Injection laryngoplasty; Botox-larynx: spasmodic dysphonia-BTX; Essential voice tremor (EVT)-btx; Glottic insufficiency; Percutaneous electromyography-guided botulinum toxin treatment; Percutaneous indirect laryngoscopy-guided botulinum toxin Treatment; Adductor dysphonia-BTX; OnabotulinumtoxinA-larynx; AbobotulinumtoxinA
Botulimum toxin (BTX) is a type of nerve blocker. When injected, BTX blocks nerve signals to muscles so they relax.
BTX is the toxin that causes botulism, a rare but serious illness. It is safe when used in very small doses.
BTX is injected into the muscles around the vocal cords. This weakens the muscles and improves voice quality. It is not a cure for laryngeal dystonia, but can help ease the symptoms.
In most cases, you will have the BTX injections in your health care provider's office. There are 2 common ways to inject BTX into the larynx:
Through the neck:
Through the mouth:
You would have this procedure if you have been diagnosed with laryngeal dystonia. BTX injections are the most common treatment for this condition.
BTX injections are used to treat other problems in the voice box (larynx). They are also used to treat many other conditions in different parts of the body.
You may not be able to talk for about an hour after the injections.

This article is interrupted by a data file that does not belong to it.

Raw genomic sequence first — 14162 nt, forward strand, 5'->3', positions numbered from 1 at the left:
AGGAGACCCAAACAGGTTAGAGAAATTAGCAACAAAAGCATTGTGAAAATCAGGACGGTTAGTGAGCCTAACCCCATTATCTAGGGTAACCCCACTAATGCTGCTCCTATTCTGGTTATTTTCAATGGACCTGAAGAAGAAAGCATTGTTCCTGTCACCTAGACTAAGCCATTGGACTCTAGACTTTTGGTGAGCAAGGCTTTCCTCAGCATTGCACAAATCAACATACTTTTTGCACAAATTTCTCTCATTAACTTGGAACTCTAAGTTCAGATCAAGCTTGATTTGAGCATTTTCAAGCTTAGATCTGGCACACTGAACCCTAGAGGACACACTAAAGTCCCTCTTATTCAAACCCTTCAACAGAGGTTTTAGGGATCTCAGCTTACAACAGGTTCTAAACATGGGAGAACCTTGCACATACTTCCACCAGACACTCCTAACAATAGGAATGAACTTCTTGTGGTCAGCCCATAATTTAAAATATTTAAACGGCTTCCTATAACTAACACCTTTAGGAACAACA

BTX can cause some side effects. In most cases, these side effects only last a few days. Some of the side effects include:
In most cases, BTX injections should improve your voice quality for about 3 to 4 months. To maintain your voice, you may need injections every few months.
Your provider may ask you to keep a diary of your symptoms to see how well and how long the injection is working. This will help you and your provider find the right dose for you and to decide how often you need treatment.
Blitzer A, Alexander RE, Grant NN. Neurologic disorders of the larynx. In: Cummings CW, Flint PW, Haughey BH, et al, eds. Otolaryngology: Head & Neck Surgery. 5th ed. Philadelphia, PA: Elsevier Mosby; 2010:chap 60.
Krishna P, Rosen CA. Office-based laryngeal procedures. In: Myers EN. Operative Otolaryngology: Head and Neck Surgery. 2nd ed. Philadelphia, PA: Elsevier Saunders; 2008:chap 36.
Van Houtte E, Van Lierde K, Claeys S. Pathophysiology and treatment of muscle tension dysphonia: a review of the current knowledge. J Voice. 2011;25:202-7.
Last reviewed on: 11/25/2014
Reviewed by: Ashutosh Kacker, MD, BS, Professor of Clinical Otolaryngology, Weill Cornell Medical College, and Attending Otolaryngologist, New York-Presbyterian Hospital, New York, NY. Review provided by VeriMed Healthcare Network. Also reviewed by David Zieve, MD, MHA, Isla Ogilvie, PhD, and the A.D.A.M. Editorial team.